Our U.S. bishops implore us to reflect on racism not just individually but as a whole Church: “To our shame, Christians have been part of the problem. So, as Christians, we need to be part of the solution” (USCCB, Responding to the Sin of Racism). Part of how white Catholics can begin to take responsibility for the sin of racism is by being able to recognize our differences:

Racism rejects what God has done by refusing to acknowledge the image of God in the other, the stranger and the one who is different. The fact that we were created in the image of God should remind us that each person is a living expression of God that must be respected and preserved and never dishonored (USCCB).

As Catholics, we are called to examine our consciences and have compassion for the lived experiences of people on the receiving end of any injustice, including racism. We are called to humility, and for Catholics with white privilege, humility includes listening to the experiences of people of color and doing our part to ensure that all people have a seat at the table.

As Catholics, we are called to have compassion for the lived experiences of people on the receiving end of any injustice.

Our sins are not only in what we do but also in what we fail to do. We must seek to be welcoming and attentive to others’ struggles and hurts. We must also be willing to acknowledge our faults and to use our advantages, blessings, and privileges to empower others who may not have them.

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Jessica Gerhardt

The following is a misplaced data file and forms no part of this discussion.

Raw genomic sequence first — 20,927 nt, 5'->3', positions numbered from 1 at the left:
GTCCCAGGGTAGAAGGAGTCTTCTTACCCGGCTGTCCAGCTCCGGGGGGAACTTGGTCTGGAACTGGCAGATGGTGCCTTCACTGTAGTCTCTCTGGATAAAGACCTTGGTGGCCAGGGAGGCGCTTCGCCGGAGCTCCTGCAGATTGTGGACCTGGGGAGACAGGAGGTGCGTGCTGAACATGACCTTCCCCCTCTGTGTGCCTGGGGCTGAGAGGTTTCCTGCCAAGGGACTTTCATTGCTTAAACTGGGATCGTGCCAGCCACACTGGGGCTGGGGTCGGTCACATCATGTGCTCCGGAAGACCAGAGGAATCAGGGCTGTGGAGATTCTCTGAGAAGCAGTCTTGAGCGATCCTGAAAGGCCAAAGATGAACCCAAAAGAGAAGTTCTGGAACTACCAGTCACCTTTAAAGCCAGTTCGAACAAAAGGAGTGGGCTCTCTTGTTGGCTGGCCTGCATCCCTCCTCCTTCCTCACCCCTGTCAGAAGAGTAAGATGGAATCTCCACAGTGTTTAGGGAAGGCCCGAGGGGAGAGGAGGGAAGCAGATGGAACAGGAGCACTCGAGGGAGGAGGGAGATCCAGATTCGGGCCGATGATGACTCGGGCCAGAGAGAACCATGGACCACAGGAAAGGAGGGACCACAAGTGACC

Jessica Gerhardt is a Catholic feminist, singer-songwriter-ukuleleist, and artist with a passion for ministering to the marginalized, skeptical, and non-conformist. Her deeper personal conversion to faith took place, ironically, while attending one of the most atheist colleges in the country, and her background gives her a balanced worldview and well-rounded spirituality. With almost a decade of experience in youth ministry, she will say that if you had told her as a teen herself that she would grow up to work in youth ministry, she would have laughed in your face. Despite her initial reservations about this calling, Jessica found that her unconventional, vulnerable, and light-hearted approach to faith sharing endeared her to teens, parents, and adult core team members alike. In 2019, having worked in full-time parish ministry for over 8 years, Jessica discerned to step down from her role as a Director of Youth Ministry to pursue a career as a freelance musician, worship leader, artist, and speaker. Jessica has released her music on all platforms, performed on tour across the country, and has continued to serve in a number of ministry capacities.